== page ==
# Linear and homogenous, differences...

• Mar 18th 2011, 02:52 AM
Scurmicurv
Linear and homogenous, differences...
I was wondering if perhaps someone here could give me a hand sorting out what's what between some different classes of diff. equations:

My basic understanding of a homogenous diff is that it can be written on a form of the type (for first order)
y'(x) + p(x)y(x) = 0
where being equal to zero was of prime concern. Recently though I've understood that this isn't a complete understanding at all. I recently head that the basic definition of a homogenous diff is in fact that you can express a dx/dy as a function of x/y; that is, the variables scale. And then you have the option of solving using a variable substitution, x/y = v for example.

So yea, currently I'm feeling a little bit lost in between linear, homogenous and linear homogenous. If anyone feel like giving a bit of an explanation, or perhaps link to some good source of disambiguation, as it were, I'd be very grateful!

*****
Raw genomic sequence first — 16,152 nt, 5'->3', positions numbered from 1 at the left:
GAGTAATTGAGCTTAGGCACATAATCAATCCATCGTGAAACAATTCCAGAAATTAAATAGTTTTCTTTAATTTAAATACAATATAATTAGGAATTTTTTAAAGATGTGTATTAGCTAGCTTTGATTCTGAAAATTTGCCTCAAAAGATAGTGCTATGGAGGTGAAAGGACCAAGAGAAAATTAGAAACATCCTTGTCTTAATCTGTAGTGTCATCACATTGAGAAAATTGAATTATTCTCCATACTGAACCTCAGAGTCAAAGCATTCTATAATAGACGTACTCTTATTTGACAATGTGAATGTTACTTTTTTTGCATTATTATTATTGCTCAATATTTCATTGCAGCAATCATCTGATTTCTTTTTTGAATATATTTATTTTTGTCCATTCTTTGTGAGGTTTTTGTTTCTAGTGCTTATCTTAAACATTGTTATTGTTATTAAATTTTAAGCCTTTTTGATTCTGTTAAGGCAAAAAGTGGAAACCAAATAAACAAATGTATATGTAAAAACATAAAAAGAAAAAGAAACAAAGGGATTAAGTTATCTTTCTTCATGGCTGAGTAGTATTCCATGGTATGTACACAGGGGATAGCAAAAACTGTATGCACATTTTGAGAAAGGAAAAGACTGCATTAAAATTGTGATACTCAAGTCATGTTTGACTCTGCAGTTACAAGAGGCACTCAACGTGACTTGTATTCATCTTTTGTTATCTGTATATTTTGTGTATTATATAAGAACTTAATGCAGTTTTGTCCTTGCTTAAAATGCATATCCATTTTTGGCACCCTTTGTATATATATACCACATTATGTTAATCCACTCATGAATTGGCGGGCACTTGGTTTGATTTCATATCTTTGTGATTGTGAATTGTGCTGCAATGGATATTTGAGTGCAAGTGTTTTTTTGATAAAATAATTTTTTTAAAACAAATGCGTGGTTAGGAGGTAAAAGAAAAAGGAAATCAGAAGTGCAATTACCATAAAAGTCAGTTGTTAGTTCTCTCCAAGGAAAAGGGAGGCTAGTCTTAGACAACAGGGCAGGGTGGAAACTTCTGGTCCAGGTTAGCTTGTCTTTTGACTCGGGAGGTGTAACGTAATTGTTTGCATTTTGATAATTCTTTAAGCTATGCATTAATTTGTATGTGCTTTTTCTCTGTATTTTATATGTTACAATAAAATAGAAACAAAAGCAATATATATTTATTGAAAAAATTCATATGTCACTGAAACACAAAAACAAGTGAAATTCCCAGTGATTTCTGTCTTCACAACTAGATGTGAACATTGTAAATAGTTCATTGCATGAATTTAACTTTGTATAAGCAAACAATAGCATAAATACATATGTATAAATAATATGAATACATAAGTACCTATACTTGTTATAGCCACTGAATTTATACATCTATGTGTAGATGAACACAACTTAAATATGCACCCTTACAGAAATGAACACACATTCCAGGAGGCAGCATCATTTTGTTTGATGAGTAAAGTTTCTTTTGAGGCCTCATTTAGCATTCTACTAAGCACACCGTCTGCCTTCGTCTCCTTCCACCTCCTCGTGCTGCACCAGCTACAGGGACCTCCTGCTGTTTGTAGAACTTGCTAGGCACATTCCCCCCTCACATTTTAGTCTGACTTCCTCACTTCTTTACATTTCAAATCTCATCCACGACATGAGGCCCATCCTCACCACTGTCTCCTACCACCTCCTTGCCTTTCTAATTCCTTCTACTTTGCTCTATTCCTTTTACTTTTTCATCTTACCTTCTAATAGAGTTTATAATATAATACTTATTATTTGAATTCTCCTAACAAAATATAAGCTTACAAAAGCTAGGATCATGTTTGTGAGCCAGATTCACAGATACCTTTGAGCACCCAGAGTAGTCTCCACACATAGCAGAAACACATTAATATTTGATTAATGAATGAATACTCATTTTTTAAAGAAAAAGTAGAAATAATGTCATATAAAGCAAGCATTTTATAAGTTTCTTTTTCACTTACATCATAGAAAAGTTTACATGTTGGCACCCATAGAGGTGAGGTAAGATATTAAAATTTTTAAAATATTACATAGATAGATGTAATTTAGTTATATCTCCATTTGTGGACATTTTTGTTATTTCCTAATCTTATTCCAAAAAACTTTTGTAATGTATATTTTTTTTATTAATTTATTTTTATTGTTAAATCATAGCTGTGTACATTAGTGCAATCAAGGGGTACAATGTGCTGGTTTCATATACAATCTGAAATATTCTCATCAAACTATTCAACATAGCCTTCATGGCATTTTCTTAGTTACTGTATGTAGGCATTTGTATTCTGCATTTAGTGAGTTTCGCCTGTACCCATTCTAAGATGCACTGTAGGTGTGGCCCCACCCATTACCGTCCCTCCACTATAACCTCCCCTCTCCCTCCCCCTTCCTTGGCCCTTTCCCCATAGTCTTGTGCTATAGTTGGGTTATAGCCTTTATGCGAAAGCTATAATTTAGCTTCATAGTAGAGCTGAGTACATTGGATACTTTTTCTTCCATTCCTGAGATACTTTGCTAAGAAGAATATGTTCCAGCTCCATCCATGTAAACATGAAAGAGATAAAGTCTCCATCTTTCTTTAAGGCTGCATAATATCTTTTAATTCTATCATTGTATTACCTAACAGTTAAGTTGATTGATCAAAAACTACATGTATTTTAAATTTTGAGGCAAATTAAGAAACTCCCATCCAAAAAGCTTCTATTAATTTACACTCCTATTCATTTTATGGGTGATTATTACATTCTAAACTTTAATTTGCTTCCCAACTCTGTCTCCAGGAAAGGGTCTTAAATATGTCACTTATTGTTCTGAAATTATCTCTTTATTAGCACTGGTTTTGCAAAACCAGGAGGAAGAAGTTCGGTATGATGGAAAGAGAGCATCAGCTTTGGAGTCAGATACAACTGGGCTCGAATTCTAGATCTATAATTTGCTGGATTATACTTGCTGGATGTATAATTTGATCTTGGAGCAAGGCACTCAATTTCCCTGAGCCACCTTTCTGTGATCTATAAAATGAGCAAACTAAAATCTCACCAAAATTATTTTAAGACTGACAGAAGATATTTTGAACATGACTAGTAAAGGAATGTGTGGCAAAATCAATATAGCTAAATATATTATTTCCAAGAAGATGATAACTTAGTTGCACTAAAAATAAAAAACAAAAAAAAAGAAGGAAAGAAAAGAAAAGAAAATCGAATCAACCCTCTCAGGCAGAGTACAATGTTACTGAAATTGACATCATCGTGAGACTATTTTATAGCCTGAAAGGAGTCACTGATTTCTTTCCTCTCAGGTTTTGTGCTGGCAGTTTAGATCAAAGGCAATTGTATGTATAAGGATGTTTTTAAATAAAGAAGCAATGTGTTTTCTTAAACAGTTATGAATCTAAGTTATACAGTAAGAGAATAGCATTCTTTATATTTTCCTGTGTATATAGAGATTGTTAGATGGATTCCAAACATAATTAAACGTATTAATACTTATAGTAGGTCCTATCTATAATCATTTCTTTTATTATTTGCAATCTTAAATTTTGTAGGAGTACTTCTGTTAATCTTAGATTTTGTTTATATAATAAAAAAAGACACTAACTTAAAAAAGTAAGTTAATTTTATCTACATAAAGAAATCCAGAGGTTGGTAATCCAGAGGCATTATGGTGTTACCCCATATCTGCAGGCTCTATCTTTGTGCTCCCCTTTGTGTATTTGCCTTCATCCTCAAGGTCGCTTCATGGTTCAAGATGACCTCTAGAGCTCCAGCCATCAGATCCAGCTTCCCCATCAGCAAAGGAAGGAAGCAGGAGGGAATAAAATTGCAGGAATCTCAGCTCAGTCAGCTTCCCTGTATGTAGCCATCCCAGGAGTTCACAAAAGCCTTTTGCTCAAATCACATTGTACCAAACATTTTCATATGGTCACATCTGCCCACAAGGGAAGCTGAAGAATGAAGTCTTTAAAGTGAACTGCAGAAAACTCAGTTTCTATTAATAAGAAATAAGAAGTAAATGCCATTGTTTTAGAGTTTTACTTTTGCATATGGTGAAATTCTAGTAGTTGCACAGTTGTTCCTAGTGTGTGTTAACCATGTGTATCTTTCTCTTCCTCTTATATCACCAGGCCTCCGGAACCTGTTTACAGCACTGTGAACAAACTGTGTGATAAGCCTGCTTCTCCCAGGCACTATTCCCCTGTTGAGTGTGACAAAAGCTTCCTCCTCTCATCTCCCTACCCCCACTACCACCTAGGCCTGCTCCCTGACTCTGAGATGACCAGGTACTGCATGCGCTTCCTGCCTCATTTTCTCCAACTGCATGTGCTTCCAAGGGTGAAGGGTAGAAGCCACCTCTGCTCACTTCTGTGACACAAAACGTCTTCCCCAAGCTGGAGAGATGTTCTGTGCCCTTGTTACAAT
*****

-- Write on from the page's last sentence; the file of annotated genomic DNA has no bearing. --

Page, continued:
• Mar 18th 2011, 02:57 AM
Ackbeet
"Homogeneous" can mean either that there are no terms that do not contain y or one of its derivatives, or it can mean that the coefficients of all differentials are homogeneous functions of the same degree, depending on the context. Why not take a look at Chris's DE Tutorial?
• Mar 18th 2011, 03:09 AM
Scurmicurv
Actually, that one line was exactly what I needed to click things into place; just a clear cut sum-up of when the term homogenous is applicable. Thanks a lot!
• Mar 18th 2011, 04:40 AM
Ackbeet
You're welcome. Have a good one!